How time shapes our lives.

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By Professor Syed Ibrahim Rizvi

What is time? Well, this question may appear to be stupid to most of the people but the answer to this question brings forth many interesting facets. As one goes deep into the ‘concept of time’ a large number of beliefs lose their relevance. As we look deeper into time, our mind starts going dumb.

The classical definition of time is as follows “Time is the ongoing sequence of events taking place. The past, present and future. The basic unit of time is the second. There are also minutes, hours, days, weeks, months and years. We can measure time using clocks”. But let me start by saying that this is the human definition. What about animals, bacteria and plants? Do other living organisms also perceive time as humans do? On a larger scale, one may also ask whether time is universal or it is an entity which is just confined to earth? When such questions are posed with respect to time then the human definition starts losing its meaning.

Essentially time is governed by the movement of earth on its axis which creates day and night. This rhythmic change of day/night has provided living organisms with a tool to calibrate their routine into light and dark phases of this continuous rotation of earth. It is just ‘recent’ in the evolutionary history of humans that we have started measuring time. It was around 3500 years back that there is the first recorded invention of any type of measuring device with the creation of the ‘water clock’ by the Egyptians or Babylonians.

Having understood that time for earth inhabitants is dependent on the rotation of earth which makes sunlight fall on different parts of the earth at different periods, one must then acknowledge that ‘time’ as we perceive is not a universal phenomenon. Our companion in space, the moon, has a very different concept of time. And it may seem weird, but an infinite number of stars in the sky may not be experiencing time, as humans do on this earth. Time would be stagnant in all those heavenly bodies in this universe where there is no rhythmic or constant cue which can be used to calibrate the past, present or future. So, we come to the conclusion that there are large number of places in this Universe where ‘time’ is static!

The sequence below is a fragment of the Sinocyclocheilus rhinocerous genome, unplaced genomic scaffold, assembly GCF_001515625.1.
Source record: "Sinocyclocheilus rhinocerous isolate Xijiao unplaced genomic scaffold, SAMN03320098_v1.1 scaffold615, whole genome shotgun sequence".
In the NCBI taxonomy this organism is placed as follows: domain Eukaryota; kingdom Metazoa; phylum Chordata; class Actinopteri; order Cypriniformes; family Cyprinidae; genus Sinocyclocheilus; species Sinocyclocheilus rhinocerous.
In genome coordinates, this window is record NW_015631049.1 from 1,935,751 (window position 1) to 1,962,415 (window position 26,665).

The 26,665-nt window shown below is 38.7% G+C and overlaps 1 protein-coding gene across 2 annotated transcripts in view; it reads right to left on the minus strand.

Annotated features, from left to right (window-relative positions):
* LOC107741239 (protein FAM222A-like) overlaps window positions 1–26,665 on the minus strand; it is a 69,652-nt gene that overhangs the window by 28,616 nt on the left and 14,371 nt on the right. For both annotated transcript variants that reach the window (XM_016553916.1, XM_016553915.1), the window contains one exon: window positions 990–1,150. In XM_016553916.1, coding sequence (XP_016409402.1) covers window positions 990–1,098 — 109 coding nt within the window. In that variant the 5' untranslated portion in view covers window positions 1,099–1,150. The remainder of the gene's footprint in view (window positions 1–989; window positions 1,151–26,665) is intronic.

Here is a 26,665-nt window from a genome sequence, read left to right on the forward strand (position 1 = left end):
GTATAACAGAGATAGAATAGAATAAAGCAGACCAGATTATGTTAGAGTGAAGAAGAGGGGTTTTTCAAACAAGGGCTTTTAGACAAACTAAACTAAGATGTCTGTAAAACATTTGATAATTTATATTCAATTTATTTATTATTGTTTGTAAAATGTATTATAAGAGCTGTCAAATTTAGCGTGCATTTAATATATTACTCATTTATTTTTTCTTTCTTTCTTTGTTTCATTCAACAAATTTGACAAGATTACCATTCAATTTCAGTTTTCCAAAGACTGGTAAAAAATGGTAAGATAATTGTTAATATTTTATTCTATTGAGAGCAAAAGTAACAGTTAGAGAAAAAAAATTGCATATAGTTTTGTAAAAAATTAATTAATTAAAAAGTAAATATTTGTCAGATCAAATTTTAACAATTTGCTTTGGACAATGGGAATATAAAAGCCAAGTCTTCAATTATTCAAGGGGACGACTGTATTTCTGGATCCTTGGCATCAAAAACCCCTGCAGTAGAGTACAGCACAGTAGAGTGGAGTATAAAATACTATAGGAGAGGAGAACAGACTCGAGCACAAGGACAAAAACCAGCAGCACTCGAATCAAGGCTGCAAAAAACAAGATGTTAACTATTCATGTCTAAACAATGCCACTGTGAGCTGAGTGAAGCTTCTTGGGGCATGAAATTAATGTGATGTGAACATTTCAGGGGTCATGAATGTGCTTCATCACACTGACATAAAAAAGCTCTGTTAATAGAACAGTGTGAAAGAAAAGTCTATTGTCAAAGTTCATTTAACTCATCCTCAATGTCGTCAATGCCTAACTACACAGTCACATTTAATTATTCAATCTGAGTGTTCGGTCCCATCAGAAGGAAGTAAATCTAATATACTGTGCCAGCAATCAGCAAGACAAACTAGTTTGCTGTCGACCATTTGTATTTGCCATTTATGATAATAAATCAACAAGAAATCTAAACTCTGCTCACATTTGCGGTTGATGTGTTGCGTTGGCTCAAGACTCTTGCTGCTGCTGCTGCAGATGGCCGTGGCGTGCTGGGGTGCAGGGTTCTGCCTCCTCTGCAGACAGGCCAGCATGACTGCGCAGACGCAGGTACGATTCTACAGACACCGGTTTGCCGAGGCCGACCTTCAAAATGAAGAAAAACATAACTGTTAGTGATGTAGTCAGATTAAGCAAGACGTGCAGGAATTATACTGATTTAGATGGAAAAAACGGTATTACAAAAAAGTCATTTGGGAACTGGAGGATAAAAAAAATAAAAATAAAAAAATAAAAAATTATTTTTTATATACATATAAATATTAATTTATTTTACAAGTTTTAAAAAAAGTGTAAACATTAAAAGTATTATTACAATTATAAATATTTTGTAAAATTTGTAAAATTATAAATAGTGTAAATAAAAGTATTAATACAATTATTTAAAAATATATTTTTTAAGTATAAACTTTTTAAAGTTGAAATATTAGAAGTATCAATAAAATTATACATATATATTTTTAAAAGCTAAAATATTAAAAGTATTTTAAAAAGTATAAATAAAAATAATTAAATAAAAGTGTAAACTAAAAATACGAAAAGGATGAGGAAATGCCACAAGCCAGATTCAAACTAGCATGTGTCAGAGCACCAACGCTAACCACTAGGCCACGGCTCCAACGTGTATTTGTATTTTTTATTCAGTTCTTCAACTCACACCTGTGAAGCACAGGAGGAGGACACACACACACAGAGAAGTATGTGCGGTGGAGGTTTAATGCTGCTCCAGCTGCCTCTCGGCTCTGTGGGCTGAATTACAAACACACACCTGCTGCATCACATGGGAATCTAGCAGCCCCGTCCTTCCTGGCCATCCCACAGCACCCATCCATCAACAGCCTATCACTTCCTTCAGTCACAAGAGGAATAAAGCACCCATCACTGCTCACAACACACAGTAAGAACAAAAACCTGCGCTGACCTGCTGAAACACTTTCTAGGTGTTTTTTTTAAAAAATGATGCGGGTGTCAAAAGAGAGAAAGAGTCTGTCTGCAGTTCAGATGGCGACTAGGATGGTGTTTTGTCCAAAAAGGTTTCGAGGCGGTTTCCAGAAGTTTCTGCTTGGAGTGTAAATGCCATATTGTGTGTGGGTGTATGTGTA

Coming back to earth, time started when earth was formed some 4.5 billion years back. It was the force of gravity of the mighty sun which prevented the earth from moving too far from the sun and again due to centrifugal force the earth was put into an orbit on which is revolves around the sun. The mighty forces which played their part during the ‘big bang’ created the earth with a core which is filled with molten metals comprising mainly iron and nickel, this core is continuously swirling making the earth rotate. The force created by the molten material in the core of the earth makes the earth rotate from west to east in a constant manner.

Interesting it may appear that the rotation of earth which is now 24 hours had not been constant throughout the last 4.5. billion years. About a billion years back, the earth rotated much faster and it took approximately 17 hours for one complete rotation. In its inception, the earth moved even faster and there was a point in time when the rotation of earth took just 4 hours! Thus ‘time’ is not a constant phenomenon.

As all living things on this earth have evolved under the influence of earth’s rotation, life has adjusted to this continuous change in day/night of the earth. All living organisms have made intricate arrangements in their physiology and behavior, synchronizing with the change in day and night. Humans display interesting changes in physiology which is related to time of the day. Several hormones are secreted at different rates depending on the hour of the day. Blood pressure, temperature and pulse rate vary rhythmically in the 24 hour period. It is a common observation that heart attacks usually occur between 4 and 8 in the morning.

Since all forms of life has adjusted to the circadian rhythm of time on this planet earth, even small man-made changes make big alterations in our health. Mankind is just beginning to understand the problems associated with artificial light. A new term has come up. ‘Artificial Light at Night’ or ALAN which tries to explain the role of artificial light in our circadian physiology.

Thus ‘time’ is something which is there but then it is not there. Poets say ‘time’ is fleeting. In the passage of time, one is reminded of a few lines of T.E. Bryan’s poem : Fleeting Moment

In time’s embrace, we find both loss and gain,

A fleeting moment’s power, joy, and pain,

So let us savor every breath we take,

For moments lived are memories we make.

(Author is Professor at bio-chemistry department

University of Allahabad)

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